We tend to think of walking as a strictly cardiovascular fitness activity—and a mediocre one at that. At best, we lose some excess weight, and at a minimum, we attempt the 10,000 daily steps that the gadget around our wrist tells us is healthy.
Walking isn’t just healthy in some trivialized manner; it’s a kind of panacea for what plagues the body and mind.
Walking wakes the heart, regulates blood pressure, improves circulation, and balances weight. It strengthens the legs, stomach, and joints. It alleviates anxiety, depression, and fatigue and elevates mood. It enhances endurance, improves posture, aids sleep, reduces the risk of chronic disease, improves memory, and allows creativity to flow.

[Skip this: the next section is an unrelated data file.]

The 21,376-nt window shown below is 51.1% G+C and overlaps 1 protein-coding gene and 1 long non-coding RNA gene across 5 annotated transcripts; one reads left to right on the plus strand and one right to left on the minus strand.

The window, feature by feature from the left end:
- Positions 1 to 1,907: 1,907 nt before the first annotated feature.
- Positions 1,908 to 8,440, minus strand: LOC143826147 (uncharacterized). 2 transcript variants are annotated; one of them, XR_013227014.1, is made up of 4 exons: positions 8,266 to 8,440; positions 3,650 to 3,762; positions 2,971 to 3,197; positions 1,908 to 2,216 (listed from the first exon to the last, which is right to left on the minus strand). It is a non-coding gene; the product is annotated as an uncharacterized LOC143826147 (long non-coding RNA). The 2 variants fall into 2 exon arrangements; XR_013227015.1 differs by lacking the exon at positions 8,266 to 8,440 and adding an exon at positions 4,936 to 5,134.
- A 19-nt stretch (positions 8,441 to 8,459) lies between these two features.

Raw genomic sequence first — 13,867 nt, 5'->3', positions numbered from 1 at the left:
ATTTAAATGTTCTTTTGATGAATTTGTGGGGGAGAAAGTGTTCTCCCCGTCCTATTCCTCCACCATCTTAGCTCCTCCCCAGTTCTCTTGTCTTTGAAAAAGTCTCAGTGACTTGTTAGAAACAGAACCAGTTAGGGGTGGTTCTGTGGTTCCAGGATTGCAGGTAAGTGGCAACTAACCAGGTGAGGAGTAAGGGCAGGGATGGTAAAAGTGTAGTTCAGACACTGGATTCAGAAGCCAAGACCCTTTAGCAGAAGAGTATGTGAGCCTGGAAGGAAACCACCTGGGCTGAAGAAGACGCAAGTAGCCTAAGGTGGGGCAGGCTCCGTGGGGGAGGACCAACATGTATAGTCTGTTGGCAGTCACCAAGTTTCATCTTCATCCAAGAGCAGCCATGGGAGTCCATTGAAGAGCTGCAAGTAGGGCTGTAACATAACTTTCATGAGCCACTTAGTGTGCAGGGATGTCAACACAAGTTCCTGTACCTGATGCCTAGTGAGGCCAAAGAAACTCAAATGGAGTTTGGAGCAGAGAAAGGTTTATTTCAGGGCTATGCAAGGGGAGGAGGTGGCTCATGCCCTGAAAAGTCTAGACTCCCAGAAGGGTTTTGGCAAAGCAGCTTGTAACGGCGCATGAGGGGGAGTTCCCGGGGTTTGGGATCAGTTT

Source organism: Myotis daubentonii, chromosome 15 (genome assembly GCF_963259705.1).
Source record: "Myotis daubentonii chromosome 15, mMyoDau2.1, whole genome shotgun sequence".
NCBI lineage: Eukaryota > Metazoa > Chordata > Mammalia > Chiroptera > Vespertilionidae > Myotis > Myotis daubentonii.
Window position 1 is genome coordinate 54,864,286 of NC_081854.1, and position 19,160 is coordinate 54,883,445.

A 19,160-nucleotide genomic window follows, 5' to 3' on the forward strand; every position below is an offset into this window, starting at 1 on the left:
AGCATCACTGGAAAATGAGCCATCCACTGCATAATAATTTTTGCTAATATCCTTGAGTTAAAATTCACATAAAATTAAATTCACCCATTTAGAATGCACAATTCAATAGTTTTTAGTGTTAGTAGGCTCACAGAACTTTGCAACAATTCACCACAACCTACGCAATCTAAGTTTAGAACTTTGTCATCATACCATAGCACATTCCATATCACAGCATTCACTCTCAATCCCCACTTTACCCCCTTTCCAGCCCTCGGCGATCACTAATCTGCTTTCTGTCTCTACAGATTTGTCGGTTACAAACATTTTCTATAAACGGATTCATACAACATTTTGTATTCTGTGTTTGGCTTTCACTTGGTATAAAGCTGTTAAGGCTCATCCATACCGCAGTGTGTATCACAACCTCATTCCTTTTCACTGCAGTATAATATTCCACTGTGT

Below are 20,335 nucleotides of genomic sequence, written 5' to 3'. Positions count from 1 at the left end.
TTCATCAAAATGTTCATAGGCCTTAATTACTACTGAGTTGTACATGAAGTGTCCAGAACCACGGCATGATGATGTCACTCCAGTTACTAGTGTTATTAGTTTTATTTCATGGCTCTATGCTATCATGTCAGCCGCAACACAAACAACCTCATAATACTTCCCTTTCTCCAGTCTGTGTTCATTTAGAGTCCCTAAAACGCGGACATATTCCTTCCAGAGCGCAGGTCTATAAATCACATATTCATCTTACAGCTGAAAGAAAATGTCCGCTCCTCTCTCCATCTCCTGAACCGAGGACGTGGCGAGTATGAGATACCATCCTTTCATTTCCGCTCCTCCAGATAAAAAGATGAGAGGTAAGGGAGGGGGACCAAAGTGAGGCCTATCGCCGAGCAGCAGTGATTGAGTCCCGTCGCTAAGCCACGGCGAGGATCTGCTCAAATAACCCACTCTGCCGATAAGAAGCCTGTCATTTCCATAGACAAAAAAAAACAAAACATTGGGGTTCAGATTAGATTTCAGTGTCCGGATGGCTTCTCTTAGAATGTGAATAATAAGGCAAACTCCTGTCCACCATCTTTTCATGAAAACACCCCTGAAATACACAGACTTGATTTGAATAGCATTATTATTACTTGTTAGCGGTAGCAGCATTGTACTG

It is adaptable and can improve overall strength, flexibility, mobility, and cardiovascular ability.
- Vary the incline to add resistance and engage different muscles.
- Vary the surfaces to improve balance and work the small muscles of the feet.
- Increase the speed to engage stamina and control.
- Mind the breath to maximize your ability to use carbon dioxide and oxygen (breath through the nose).
Walking is a union of body, mind, and world they inhabit; the motion of exploration and maturation.
“We should go forth on the shortest walk, perchance, in the spirit of undying adventure, never to return, prepared to send back our embalmed hearts only as relics to our desolate kingdoms.”Henry David Thoreau